Release[edit]

The North American release was originally set for February 22, 2013,[16] but five months before it was moved to September 13, 2013.[17] In February 2013, it was announced the film would be released in 3D.[18] In April 2013 the release date was moved again, to January 24, 2014.[19] The film saw its world premiere in Buenos Aires on January 20, 2014, after which it was released in 23 countries between January 22 and January 24. It was released in a further nine countries between January 29 and January 31.[20] On September 17, 2013, it was announced that the film would be digitally re-mastered and released in the IMAX format.[21]

Home media[edit]

I, Frankenstein was released on DVD and Blu-ray on May 13, 2014.[22]

Reception[edit]

Critical response[edit]

I, Frankenstein was panned by critics, but critics gave mild praise for the performances of Eckhart, Nighy, and Strahovski, the visuals, and the music. On Rotten Tomatoes, it has a 3% rating, with an average score of 3.1/10. based on 87 reviews, the general consensus is "Loud, incoherent, and dramatically listless, I, Frankenstein is a remarkably dull fantasy adventure that fails to generate much excitement or interest in its characters." On Metacritic, the film holds a 30 (out of 100), based on 20 critics, indicating "generally unfavorable reviews".[23] In CinemaScore poll, cinema audiences gave the film am average grade of "B" from an A+ to F scale.[24]

Mike McCahill of The Guardian gave the film 2 stars and Total Film also gave it 2 stars. Among the film's three positive reviews on Rotten Tomatoes was Ben Sachs, who said of the film "The novel premise quickly gives way to lots of chaotic action, though there are numerous incidental pleasures throughout."

Box office[edit]

In the United States and Canada, the film was released in a total of 2,763 theaters of which 3D and IMAX comprised 95% of the total theaters. It earned $8.6 million in its opening weekend, which was below expectations. About 65% of the grosses came from 3D showings.[24] Despite its disappointing opening in North America, it however had a successful opening in Russia with $6.3 million from 1,846 screens.[25] At the end of its theatrical run, film grossed a total of $19 million in North America and $52 million elsewhere, for a worldwide total of $71.1 million surpassing its $65 million budget.[2]

Potential sequels and Underworld crossover[edit]

Much doubt has been cast over a sequel due to the film's lackluster box office performance, though Kevin Grevioux, creator of the graphic novel and the Underworld film series, had earlier expressed interest in making more I, Frankenstein films along with an Underworld crossover film. He stated in a pre-release interview that, in an early draft of his screenplay, Kate Beckinsale would have made a post-credits cameo appearance as Selene and that there would have been Underworld Easter eggs, but none of this was used.[26]

See also[edit]

References[edit]

  1. ^ "I, Frankenstein (12A)". Entertainment Film Distributors. British Board of Film Classification. January 14, 2014. Retrieved January 16, 2014. 
  2. ^ a b c "I, Frankenstein". Box Office Mojo. Retrieved March 9, 2014. 
  3. ^ "I, Frankenstein Lives at Lakeshore". ComingSoon.net. February 1, 2010. Retrieved March 15, 2014.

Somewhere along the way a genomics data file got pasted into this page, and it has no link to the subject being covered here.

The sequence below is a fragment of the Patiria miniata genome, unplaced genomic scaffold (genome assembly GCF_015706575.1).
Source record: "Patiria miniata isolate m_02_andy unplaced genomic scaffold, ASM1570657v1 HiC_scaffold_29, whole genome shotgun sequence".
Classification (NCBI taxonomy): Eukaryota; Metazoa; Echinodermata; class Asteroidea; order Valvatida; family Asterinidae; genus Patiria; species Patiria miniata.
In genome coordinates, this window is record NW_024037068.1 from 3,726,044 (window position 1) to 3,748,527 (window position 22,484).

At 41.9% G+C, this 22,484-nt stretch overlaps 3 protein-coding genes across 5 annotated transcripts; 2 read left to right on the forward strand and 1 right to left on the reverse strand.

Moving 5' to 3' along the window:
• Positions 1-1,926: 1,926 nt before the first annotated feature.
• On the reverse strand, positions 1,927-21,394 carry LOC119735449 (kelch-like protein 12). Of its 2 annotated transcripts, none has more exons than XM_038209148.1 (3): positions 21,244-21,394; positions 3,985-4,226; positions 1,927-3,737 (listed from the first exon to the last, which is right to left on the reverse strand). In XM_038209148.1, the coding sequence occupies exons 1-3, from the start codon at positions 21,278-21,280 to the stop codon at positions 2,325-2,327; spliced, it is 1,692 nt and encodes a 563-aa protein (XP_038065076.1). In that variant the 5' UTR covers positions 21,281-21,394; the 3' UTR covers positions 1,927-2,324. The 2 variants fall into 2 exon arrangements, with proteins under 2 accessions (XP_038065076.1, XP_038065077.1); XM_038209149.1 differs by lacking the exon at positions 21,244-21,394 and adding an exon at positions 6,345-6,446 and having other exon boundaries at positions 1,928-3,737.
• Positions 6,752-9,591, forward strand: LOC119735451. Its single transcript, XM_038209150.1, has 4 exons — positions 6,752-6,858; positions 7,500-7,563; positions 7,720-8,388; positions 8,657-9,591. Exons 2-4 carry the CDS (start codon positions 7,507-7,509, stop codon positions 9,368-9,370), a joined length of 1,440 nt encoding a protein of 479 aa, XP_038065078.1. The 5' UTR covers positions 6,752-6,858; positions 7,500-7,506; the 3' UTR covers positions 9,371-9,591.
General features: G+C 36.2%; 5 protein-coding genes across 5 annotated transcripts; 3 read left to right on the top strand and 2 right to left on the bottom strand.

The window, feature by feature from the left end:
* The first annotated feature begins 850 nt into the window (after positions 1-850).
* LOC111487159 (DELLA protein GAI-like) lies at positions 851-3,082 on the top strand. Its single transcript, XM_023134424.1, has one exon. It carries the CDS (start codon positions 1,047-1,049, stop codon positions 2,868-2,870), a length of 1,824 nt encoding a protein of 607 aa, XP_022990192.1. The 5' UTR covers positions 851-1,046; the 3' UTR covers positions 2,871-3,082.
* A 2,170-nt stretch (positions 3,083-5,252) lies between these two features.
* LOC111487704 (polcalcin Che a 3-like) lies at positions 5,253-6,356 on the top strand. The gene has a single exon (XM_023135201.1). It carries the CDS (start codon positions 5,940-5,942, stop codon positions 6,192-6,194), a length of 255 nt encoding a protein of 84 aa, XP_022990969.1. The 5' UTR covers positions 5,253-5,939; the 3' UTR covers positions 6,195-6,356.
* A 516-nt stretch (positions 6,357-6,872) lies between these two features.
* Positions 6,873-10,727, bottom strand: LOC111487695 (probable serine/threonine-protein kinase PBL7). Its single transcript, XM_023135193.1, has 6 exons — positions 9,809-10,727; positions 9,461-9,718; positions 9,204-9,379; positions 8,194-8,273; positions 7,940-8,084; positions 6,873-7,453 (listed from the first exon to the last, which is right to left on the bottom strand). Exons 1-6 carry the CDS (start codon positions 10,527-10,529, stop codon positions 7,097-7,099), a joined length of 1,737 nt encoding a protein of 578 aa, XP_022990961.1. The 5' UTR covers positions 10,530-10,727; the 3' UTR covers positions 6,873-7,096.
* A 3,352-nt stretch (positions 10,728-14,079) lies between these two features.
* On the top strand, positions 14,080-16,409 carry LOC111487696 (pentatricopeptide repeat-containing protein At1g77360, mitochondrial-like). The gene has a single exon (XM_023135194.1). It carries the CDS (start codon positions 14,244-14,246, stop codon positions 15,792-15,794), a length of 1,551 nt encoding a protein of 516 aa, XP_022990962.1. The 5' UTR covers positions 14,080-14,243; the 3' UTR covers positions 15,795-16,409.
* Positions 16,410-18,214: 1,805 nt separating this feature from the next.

4. ^ Scrietta, Peter (February 1, 2010). "Lakeshore Greenlights I, Frankenstein". /Film. Retrieved March 15, 2014. 
  5. ^ "Kevin Grevioux reveals the secrets of I, Frankenstein". Blastr. April 15, 2009. Retrieved March 15, 2014. 
  6. ^ "I, Frankenstein Franchise Coming At You From Lakeshore". Dread Central. February 2, 2010. Retrieved March 15, 2014. 
  7. ^ Miska, Brad (February 2, 2010). "Lakeshore Eyes New Franchise With I, Frankenstein". Bloody Disgusting. Retrieved March 15, 2014. 
  8. ^ Fernandez, Jay A. (March 28, 2011). "Stuart Beattie to Write and Direct 'I, Frankenstein' (Exclusive)". The Hollywood Reporter. Retrieved May 3, 2014. 
  9. ^ Craven, Jessica (November 9, 2011). "Gothic thriller I, Frankenstein to be filmed in Melbourne". Herald Sun. Retrieved March 4, 2012. 
  10. ^ Frater, Patrick (February 27, 2012). "I Frankenstein starts shoot". Film Business Asia. Retrieved March 4, 2012. 
  11. ^ a b c "Gothic thriller starts filming in Melbourne". The Sydney Morning Herald. Australian Associated Press. February 27, 2012. Retrieved March 4, 2012. 
  12. ^ McNary, Dave (October 7, 2012). "Aaron Eckhart to lead 'I, Frankenstein'". Variety (magazine). Retrieved March 4, 2012. 
  13. ^ Radish, Christina (October 14, 2011). "Aaron Eckhart Talks I, FRANKENSTEIN". Collider. Retrieved March 4, 2012. 
  14. ^ Kit, Borys (November 17, 2011). "'Chuck' Star Yvonne Strahovski to Play Scientist in 'I, Frankenstein' (Exclusive)". The Hollywood Reporter. Retrieved November 18, 2011. 
  15. ^ McEwan, Cameron K (February 21, 2012). "Bill Nighy talks I, Frankenstein". Den of Geek. Retrieved March 4, 2012. 
  16. ^ "Another Glimpse at Aaron Eckhart in I, Frankenstein". Dead Central. April 19, 2012. Retrieved March 1, 2014. 
  17. ^ "I, Frankenstein Moves to September, Snitch Takes Its February Spot". ComingSoon.net. Retrieved March 1, 2014. 
  18. ^ Vlessing, Etan (February 12, 2012). "Lionsgate’s I, Frankenstein to Receive 3D Release". The Hollywood Reporter. Retrieved May 3, 2014. 
  19. ^ Chitwood, Adam (April 2013). "Release Date Shuffle: I, Frankenstein Pushed to January 2014, Insidious 2 Moved Up, Austenland Set for 8/16, Walk of Shame Opens 9/20/". Collider.com. Retrieved February 28, 2014. 
  20. ^ IMDb: I, Frankenstein - Release Info Linked 2014-03-30
  21. ^ Canada NewsWire (September 17, 2013). "Lionsgate and Lakeshore's I, Frankenstein Rages into IMAX Theatres Across the U.S. Starting January 24, 2014". Digital Journal. Retrieved February 28, 2014. 
  22. ^ "I, Frankenstein 3D Blu-ray". Blu-ray.com. Retrieved 2014-05-11. 
  23. ^ "I, Frankenstein". Metacritic. Retrieved January 25, 2014. 
  24. ^ a b Anita Busch (January 27, 2015). "BOX OFFICE: ‘Ride Along’ & ‘Lone Survivor’ One-Two Punch For Universal; ‘Nut Job’ No. 3; ‘I, Frankenstein’ Not Alive". Deadline.com. Penske Media Corporation. Retrieved June 16, 2015. 
  25. ^ Anita Busch (January 27, 2015). "International Box Office UPDATED: ‘Frozen’ Crosses $800M Worldwide; ‘I, Frankenstein’ Strong In Russia; Battle Underway In China For No. 1". Deadline.com. Penske Media Corporation. Retrieved June 16, 2015. 
  26. ^ Philbick, Jami (January 21, 2014). "IAR Exclusive Interview: Kevin Grevioux Talks I, Frankenstein, A Possible Sequel and Crossover with the 'Underworld' Franchise". I Am Rogue.com. Rogue. Retrieved February 28, 2014. 

External links[edit]